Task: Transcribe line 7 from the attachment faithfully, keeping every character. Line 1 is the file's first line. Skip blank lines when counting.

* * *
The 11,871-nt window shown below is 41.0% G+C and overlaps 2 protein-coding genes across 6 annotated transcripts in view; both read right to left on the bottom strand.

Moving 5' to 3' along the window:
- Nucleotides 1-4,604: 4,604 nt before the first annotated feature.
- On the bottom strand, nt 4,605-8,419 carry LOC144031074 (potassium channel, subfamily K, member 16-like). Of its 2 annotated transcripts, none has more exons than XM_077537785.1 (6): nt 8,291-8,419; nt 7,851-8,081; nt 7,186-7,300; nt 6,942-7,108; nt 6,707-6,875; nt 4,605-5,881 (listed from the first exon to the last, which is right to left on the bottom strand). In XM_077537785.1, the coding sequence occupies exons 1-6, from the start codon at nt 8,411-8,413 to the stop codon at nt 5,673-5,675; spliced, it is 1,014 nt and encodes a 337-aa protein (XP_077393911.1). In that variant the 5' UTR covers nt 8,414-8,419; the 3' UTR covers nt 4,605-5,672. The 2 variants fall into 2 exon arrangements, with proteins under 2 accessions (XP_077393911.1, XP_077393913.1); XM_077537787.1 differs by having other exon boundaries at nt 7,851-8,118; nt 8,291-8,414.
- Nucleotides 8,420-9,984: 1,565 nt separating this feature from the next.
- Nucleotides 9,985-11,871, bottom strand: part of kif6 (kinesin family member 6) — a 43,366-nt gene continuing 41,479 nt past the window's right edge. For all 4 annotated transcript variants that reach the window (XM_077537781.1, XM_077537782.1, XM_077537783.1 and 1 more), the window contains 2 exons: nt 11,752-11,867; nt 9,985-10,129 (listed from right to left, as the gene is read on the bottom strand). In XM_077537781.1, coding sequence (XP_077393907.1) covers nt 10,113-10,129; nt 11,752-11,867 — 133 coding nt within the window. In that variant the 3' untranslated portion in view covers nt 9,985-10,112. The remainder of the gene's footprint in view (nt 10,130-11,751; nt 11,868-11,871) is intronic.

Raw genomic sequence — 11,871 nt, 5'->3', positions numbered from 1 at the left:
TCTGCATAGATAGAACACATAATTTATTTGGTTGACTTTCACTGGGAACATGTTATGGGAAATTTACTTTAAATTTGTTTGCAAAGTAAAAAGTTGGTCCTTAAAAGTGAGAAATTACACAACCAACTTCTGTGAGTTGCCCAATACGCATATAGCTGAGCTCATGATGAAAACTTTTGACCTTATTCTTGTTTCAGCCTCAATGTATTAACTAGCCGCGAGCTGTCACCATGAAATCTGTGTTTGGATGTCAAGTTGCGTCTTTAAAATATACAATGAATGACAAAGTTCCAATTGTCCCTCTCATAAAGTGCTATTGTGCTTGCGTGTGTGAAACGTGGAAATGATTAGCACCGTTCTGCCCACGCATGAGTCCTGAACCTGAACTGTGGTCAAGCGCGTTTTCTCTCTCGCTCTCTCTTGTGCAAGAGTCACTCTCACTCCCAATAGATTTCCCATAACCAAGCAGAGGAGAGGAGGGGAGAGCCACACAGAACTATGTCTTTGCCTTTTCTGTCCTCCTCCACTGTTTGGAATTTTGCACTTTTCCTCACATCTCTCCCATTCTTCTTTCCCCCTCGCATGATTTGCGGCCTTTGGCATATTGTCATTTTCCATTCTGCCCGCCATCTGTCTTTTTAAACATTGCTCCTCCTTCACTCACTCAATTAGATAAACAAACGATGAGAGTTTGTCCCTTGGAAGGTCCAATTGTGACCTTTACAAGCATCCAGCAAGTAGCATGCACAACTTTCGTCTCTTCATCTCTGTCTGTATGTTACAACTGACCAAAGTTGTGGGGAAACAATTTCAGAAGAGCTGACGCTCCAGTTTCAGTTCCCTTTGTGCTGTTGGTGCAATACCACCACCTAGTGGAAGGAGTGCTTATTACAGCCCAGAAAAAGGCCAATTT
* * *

Raw genomic sequence — 11,871 nt, 5'->3', positions numbered from 1 at the left: